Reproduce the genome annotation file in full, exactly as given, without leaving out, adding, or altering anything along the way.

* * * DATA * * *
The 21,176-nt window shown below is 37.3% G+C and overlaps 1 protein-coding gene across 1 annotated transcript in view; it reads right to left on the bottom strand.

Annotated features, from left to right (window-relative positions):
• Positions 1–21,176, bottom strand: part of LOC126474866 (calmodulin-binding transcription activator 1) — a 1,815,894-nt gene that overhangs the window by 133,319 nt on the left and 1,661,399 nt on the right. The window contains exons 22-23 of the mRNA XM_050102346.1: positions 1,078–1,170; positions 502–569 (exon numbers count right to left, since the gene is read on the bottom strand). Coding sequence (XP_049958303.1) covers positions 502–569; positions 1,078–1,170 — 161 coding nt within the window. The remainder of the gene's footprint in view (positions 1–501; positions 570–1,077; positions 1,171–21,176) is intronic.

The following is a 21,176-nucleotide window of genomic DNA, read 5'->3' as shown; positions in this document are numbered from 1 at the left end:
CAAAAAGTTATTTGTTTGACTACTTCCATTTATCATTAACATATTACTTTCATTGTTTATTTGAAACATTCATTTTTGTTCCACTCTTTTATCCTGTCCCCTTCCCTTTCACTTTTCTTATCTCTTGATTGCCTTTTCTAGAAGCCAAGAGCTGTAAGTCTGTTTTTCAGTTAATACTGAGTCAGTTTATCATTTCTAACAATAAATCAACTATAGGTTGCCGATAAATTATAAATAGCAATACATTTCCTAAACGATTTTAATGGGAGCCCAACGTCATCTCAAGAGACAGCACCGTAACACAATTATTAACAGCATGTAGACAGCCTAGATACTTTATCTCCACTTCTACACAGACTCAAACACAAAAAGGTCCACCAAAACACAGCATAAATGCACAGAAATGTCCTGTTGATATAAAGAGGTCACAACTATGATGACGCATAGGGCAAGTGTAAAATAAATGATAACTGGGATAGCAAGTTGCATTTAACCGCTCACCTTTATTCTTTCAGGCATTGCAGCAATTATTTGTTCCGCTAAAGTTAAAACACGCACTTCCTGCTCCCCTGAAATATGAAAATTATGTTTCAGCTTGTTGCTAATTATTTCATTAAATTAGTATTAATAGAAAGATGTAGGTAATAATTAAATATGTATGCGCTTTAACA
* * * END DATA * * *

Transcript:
The 21,176-nt window shown below is 37.3% G+C and overlaps 1 protein-coding gene across 1 annotated transcript in view; it reads right to left on the bottom strand.

Annotated features, from left to right (window-relative positions):
• Positions 1–21,176, bottom strand: part of LOC126474866 (calmodulin-binding transcription activator 1) — a 1,815,894-nt gene that overhangs the window by 133,319 nt on the left and 1,661,399 nt on the right. The window contains exons 22-23 of the mRNA XM_050102346.1: positions 1,078–1,170; positions 502–569 (exon numbers count right to left, since the gene is read on the bottom strand). Coding sequence (XP_049958303.1) covers positions 502–569; positions 1,078–1,170 — 161 coding nt within the window. The remainder of the gene's footprint in view (positions 1–501; positions 570–1,077; positions 1,171–21,176) is intronic.

The following is a 21,176-nucleotide window of genomic DNA, read 5'->3' as shown; positions in this document are numbered from 1 at the left end:
CAAAAAGTTATTTGTTTGACTACTTCCATTTATCATTAACATATTACTTTCATTGTTTATTTGAAACATTCATTTTTGTTCCACTCTTTTATCCTGTCCCCTTCCCTTTCACTTTTCTTATCTCTTGATTGCCTTTTCTAGAAGCCAAGAGCTGTAAGTCTGTTTTTCAGTTAATACTGAGTCAGTTTATCATTTCTAACAATAAATCAACTATAGGTTGCCGATAAATTATAAATAGCAATACATTTCCTAAACGATTTTAATGGGAGCCCAACGTCATCTCAAGAGACAGCACCGTAACACAATTATTAACAGCATGTAGACAGCCTAGATACTTTATCTCCACTTCTACACAGACTCAAACACAAAAAGGTCCACCAAAACACAGCATAAATGCACAGAAATGTCCTGTTGATATAAAGAGGTCACAACTATGATGACGCATAGGGCAAGTGTAAAATAAATGATAACTGGGATAGCAAGTTGCATTTAACCGCTCACCTTTATTCTTTCAGGCATTGCAGCAATTATTTGTTCCGCTAAAGTTAAAACACGCACTTCCTGCTCCCCTGAAATATGAAAATTATGTTTCAGCTTGTTGCTAATTATTTCATTAAATTAGTATTAATAGAAAGATGTAGGTAATAATTAAATATGTATGCGCTTTAACA